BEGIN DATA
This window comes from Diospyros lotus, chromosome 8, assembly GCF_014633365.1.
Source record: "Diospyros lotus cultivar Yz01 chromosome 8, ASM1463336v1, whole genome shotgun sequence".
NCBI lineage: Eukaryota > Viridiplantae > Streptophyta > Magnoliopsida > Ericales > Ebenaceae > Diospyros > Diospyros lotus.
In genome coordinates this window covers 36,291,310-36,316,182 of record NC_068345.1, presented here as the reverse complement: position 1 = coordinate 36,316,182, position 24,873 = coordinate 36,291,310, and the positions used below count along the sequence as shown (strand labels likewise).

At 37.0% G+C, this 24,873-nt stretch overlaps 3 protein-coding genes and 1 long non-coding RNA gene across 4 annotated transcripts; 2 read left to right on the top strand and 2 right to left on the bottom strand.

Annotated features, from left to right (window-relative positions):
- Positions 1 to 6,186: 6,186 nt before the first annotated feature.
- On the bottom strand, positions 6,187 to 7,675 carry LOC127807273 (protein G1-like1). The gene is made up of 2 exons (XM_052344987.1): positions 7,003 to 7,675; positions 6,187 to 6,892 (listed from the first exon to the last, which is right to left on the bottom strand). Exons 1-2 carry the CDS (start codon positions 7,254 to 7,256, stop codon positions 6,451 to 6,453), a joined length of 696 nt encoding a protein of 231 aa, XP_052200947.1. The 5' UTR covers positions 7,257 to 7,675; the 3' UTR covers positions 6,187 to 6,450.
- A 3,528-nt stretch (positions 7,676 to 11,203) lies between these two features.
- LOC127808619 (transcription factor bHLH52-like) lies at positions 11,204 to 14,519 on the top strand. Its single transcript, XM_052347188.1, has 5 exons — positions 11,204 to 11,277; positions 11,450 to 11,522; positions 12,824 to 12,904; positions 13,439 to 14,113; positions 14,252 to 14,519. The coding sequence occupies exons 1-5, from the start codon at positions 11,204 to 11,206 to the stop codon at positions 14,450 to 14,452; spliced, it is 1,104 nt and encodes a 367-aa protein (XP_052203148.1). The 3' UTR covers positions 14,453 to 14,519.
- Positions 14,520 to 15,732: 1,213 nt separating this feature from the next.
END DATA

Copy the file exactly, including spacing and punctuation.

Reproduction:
This window comes from Diospyros lotus, chromosome 8, assembly GCF_014633365.1.
Source record: "Diospyros lotus cultivar Yz01 chromosome 8, ASM1463336v1, whole genome shotgun sequence".
NCBI lineage: Eukaryota > Viridiplantae > Streptophyta > Magnoliopsida > Ericales > Ebenaceae > Diospyros > Diospyros lotus.
In genome coordinates this window covers 36,291,310-36,316,182 of record NC_068345.1, presented here as the reverse complement: position 1 = coordinate 36,316,182, position 24,873 = coordinate 36,291,310, and the positions used below count along the sequence as shown (strand labels likewise).

At 37.0% G+C, this 24,873-nt stretch overlaps 3 protein-coding genes and 1 long non-coding RNA gene across 4 annotated transcripts; 2 read left to right on the top strand and 2 right to left on the bottom strand.

Annotated features, from left to right (window-relative positions):
- Positions 1 to 6,186: 6,186 nt before the first annotated feature.
- On the bottom strand, positions 6,187 to 7,675 carry LOC127807273 (protein G1-like1). The gene is made up of 2 exons (XM_052344987.1): positions 7,003 to 7,675; positions 6,187 to 6,892 (listed from the first exon to the last, which is right to left on the bottom strand). Exons 1-2 carry the CDS (start codon positions 7,254 to 7,256, stop codon positions 6,451 to 6,453), a joined length of 696 nt encoding a protein of 231 aa, XP_052200947.1. The 5' UTR covers positions 7,257 to 7,675; the 3' UTR covers positions 6,187 to 6,450.
- A 3,528-nt stretch (positions 7,676 to 11,203) lies between these two features.
- LOC127808619 (transcription factor bHLH52-like) lies at positions 11,204 to 14,519 on the top strand. Its single transcript, XM_052347188.1, has 5 exons — positions 11,204 to 11,277; positions 11,450 to 11,522; positions 12,824 to 12,904; positions 13,439 to 14,113; positions 14,252 to 14,519. The coding sequence occupies exons 1-5, from the start codon at positions 11,204 to 11,206 to the stop codon at positions 14,450 to 14,452; spliced, it is 1,104 nt and encodes a 367-aa protein (XP_052203148.1). The 3' UTR covers positions 14,453 to 14,519.
- Positions 14,520 to 15,732: 1,213 nt separating this feature from the next.